Why do People Protests? Psychology of Protesting

As Sri Lanka plunged into a deep economic abyss in early April 2022, community uprisings and protests are still raging across the country. Protests are not the mindless mobs often depicted in the media and in movies, whether they are the result anger at a perceived injustice, or an active uprising against the government. Protests date back to the dawn of human collective action.

Experts in social psychology have spent a lot of time trying to figure out why people protest, whether they are small and peaceful or large and disorderly. In fact, psychological research into and explanations of crowd behavior dates back to at least the mid-1800s. Protests are often sparked by feelings of fear, frustration, and helplessness, as history has shown us time and time again. And in many cases, it only takes one person to spark a movement. However, what are the essential ingredients for creating an explosive environment? Emotional, environmental and societal factors all contribute to the emergence and spread of protests.

Why do People Protests? Psychology of Protesting


Making an effort on your own can seem like a waste of time, effort, and resources. If you’re only able to reach a handful of people via Twitter or a single blog post, it can feel as if you’re yelling into thin air. When others join in, the noise becomes even more obnoxious. The more people, money, and resources devoted to a cause when a campaign’s messaging is coordinated (think of hashtag campaigns), the better. As a result, our one small act appears to have greater significance and weight. The “contagion effect” is a term used to describe the activation that occurs as a result of increased efficiency.


In many ways, group dynamics and behavior are influenced by members’ ability to remain anonymous. In some cases, people want to have their names and faces associated with the causes they support. However, in many situations, people will not act alone because they are afraid of persecution, prosecution, or retaliation. Group dynamics make it much easier to blend in while also spreading risk and responsibility around, increasing the likelihood that someone will be willing to take the chance.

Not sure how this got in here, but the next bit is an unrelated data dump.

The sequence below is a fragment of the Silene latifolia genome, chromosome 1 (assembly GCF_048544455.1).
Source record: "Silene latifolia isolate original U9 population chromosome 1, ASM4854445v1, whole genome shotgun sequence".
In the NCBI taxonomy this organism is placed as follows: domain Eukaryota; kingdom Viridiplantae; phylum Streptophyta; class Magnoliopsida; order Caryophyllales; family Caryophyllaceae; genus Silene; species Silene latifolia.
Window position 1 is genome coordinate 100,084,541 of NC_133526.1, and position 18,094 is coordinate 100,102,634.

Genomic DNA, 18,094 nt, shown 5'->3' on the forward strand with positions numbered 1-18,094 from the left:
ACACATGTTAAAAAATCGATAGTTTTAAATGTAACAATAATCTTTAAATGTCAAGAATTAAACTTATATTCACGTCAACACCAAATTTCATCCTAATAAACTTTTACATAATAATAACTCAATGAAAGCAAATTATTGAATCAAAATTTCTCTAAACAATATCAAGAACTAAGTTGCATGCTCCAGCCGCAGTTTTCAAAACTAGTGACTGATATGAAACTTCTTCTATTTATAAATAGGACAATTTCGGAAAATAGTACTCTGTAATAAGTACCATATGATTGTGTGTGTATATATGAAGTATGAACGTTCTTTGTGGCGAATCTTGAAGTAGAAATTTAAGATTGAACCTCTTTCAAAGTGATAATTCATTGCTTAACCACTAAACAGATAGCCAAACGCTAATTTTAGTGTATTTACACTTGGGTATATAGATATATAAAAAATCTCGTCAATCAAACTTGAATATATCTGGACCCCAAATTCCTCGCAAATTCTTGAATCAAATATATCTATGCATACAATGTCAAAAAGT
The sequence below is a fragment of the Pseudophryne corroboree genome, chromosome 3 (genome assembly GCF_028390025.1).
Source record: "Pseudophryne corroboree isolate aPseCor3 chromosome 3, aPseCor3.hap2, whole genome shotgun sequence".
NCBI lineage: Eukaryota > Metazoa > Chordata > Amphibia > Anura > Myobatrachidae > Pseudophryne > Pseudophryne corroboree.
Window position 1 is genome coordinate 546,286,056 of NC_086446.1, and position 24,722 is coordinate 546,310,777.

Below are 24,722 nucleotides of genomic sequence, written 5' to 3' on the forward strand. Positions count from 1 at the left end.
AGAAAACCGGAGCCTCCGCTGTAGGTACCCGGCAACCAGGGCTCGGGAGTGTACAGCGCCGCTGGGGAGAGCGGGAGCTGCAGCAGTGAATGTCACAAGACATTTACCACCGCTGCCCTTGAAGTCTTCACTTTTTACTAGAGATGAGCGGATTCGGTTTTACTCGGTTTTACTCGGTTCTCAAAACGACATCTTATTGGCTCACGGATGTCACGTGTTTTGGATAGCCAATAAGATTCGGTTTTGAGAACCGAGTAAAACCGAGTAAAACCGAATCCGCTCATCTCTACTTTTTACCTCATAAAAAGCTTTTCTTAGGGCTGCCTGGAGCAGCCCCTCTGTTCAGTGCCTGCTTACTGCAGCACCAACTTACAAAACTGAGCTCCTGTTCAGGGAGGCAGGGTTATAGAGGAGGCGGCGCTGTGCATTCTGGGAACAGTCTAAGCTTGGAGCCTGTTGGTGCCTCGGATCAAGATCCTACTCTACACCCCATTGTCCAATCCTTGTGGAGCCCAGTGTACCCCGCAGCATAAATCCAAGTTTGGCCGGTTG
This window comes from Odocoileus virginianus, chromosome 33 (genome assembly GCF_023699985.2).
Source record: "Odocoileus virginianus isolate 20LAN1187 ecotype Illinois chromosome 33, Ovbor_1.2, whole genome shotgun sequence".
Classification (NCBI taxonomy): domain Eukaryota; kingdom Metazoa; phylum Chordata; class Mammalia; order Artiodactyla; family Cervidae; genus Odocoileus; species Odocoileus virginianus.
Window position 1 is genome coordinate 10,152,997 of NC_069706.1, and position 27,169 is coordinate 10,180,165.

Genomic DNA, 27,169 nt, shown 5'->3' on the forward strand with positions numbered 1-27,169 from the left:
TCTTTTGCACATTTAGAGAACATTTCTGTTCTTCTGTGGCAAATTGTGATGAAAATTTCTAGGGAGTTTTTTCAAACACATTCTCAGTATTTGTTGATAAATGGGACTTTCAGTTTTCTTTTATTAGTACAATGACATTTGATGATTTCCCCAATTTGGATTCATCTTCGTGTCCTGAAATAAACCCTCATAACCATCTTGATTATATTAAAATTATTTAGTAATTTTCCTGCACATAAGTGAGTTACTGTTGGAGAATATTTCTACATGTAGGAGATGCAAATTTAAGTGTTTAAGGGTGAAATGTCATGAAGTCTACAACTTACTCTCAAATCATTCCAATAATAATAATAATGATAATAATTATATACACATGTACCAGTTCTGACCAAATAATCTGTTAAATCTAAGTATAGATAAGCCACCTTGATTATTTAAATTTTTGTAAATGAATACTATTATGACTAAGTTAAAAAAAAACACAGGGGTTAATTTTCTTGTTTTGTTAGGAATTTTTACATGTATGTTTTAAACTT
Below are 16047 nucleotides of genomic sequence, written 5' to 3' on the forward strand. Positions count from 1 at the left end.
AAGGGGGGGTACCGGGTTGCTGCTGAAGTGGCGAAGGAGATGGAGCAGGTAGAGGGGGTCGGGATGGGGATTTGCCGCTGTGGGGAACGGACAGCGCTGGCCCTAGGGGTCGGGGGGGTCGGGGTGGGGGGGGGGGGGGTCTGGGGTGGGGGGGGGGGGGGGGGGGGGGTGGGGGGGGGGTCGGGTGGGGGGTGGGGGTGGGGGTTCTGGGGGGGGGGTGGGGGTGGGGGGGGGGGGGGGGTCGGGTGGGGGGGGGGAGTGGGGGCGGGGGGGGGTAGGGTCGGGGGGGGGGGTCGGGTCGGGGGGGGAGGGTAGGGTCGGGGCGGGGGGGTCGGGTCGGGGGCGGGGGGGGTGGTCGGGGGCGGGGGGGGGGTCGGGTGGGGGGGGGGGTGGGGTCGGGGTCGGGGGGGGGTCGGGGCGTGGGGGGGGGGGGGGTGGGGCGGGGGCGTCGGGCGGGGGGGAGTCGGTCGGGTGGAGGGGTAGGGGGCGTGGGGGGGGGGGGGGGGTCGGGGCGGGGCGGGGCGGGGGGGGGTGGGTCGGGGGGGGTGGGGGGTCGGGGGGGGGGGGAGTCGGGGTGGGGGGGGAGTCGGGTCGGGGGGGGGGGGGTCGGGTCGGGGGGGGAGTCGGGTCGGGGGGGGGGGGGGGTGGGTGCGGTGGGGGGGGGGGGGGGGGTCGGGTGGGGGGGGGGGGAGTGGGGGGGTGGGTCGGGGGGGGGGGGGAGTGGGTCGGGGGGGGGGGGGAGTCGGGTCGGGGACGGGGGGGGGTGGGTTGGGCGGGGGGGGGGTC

Survival triggers

The fight-or-flight response is triggered by adrenaline and stress hormones. As a result, our instincts kick in and tell us we are in a state of “survival mode.” In our current state, it is impossible for us to control our instinct to either stand our ground and fight, or flee from the danger. It’s much more likely that we’ll choose to stand our ground if we see others doing so. However, our immediate decision-making is heavily influenced by that indisputable human instinct.

Changing unjust laws and holding governments accountable have all been the results of some of history’s largest protests. In some cases, protests have become turning points in the history of the world because they have drawn so many people to the streets. When a large-scale demonstration fails to achieve its goals, it leaves a lasting impression on society, often inspiring similar protests around the world and over time.


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